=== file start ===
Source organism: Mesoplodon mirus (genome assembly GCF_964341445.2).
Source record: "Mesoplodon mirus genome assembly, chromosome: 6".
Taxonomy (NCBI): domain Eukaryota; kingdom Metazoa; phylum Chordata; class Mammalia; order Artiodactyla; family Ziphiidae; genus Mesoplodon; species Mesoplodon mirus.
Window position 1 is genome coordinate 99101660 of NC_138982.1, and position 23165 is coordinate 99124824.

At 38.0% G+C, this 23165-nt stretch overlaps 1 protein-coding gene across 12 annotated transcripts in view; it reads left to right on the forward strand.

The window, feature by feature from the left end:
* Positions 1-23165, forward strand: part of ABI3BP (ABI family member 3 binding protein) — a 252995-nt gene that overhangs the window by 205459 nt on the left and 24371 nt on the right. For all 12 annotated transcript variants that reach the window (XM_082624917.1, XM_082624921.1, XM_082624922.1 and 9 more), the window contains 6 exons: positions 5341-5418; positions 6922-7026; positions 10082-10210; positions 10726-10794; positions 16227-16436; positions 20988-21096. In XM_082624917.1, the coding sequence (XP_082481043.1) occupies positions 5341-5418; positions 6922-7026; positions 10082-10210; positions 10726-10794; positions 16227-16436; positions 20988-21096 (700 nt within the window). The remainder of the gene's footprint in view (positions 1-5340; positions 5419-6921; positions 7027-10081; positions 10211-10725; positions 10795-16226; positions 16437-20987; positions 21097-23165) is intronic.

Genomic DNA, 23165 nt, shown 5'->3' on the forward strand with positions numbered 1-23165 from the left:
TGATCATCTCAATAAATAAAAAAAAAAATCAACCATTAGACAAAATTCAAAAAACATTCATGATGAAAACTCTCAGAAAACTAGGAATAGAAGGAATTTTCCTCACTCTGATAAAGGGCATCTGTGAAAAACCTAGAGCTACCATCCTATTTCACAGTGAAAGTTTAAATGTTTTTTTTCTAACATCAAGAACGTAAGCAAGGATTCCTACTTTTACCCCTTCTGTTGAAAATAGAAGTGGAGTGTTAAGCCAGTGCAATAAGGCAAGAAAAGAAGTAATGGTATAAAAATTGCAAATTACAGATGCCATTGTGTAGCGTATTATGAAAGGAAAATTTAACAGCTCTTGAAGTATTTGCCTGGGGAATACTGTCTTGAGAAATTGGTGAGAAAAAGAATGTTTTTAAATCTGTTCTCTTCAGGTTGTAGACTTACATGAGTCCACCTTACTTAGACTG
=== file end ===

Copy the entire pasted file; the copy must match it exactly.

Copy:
Source organism: Mesoplodon mirus (genome assembly GCF_964341445.2).
Source record: "Mesoplodon mirus genome assembly, chromosome: 6".
Taxonomy (NCBI): domain Eukaryota; kingdom Metazoa; phylum Chordata; class Mammalia; order Artiodactyla; family Ziphiidae; genus Mesoplodon; species Mesoplodon mirus.
Window position 1 is genome coordinate 99101660 of NC_138982.1, and position 23165 is coordinate 99124824.

At 38.0% G+C, this 23165-nt stretch overlaps 1 protein-coding gene across 12 annotated transcripts in view; it reads left to right on the forward strand.

The window, feature by feature from the left end:
* Positions 1-23165, forward strand: part of ABI3BP (ABI family member 3 binding protein) — a 252995-nt gene that overhangs the window by 205459 nt on the left and 24371 nt on the right. For all 12 annotated transcript variants that reach the window (XM_082624917.1, XM_082624921.1, XM_082624922.1 and 9 more), the window contains 6 exons: positions 5341-5418; positions 6922-7026; positions 10082-10210; positions 10726-10794; positions 16227-16436; positions 20988-21096. In XM_082624917.1, the coding sequence (XP_082481043.1) occupies positions 5341-5418; positions 6922-7026; positions 10082-10210; positions 10726-10794; positions 16227-16436; positions 20988-21096 (700 nt within the window). The remainder of the gene's footprint in view (positions 1-5340; positions 5419-6921; positions 7027-10081; positions 10211-10725; positions 10795-16226; positions 16437-20987; positions 21097-23165) is intronic.

Genomic DNA, 23165 nt, shown 5'->3' on the forward strand with positions numbered 1-23165 from the left:
TGATCATCTCAATAAATAAAAAAAAAAATCAACCATTAGACAAAATTCAAAAAACATTCATGATGAAAACTCTCAGAAAACTAGGAATAGAAGGAATTTTCCTCACTCTGATAAAGGGCATCTGTGAAAAACCTAGAGCTACCATCCTATTTCACAGTGAAAGTTTAAATGTTTTTTTTCTAACATCAAGAACGTAAGCAAGGATTCCTACTTTTACCCCTTCTGTTGAAAATAGAAGTGGAGTGTTAAGCCAGTGCAATAAGGCAAGAAAAGAAGTAATGGTATAAAAATTGCAAATTACAGATGCCATTGTGTAGCGTATTATGAAAGGAAAATTTAACAGCTCTTGAAGTATTTGCCTGGGGAATACTGTCTTGAGAAATTGGTGAGAAAAAGAATGTTTTTAAATCTGTTCTCTTCAGGTTGTAGACTTACATGAGTCCACCTTACTTAGACTG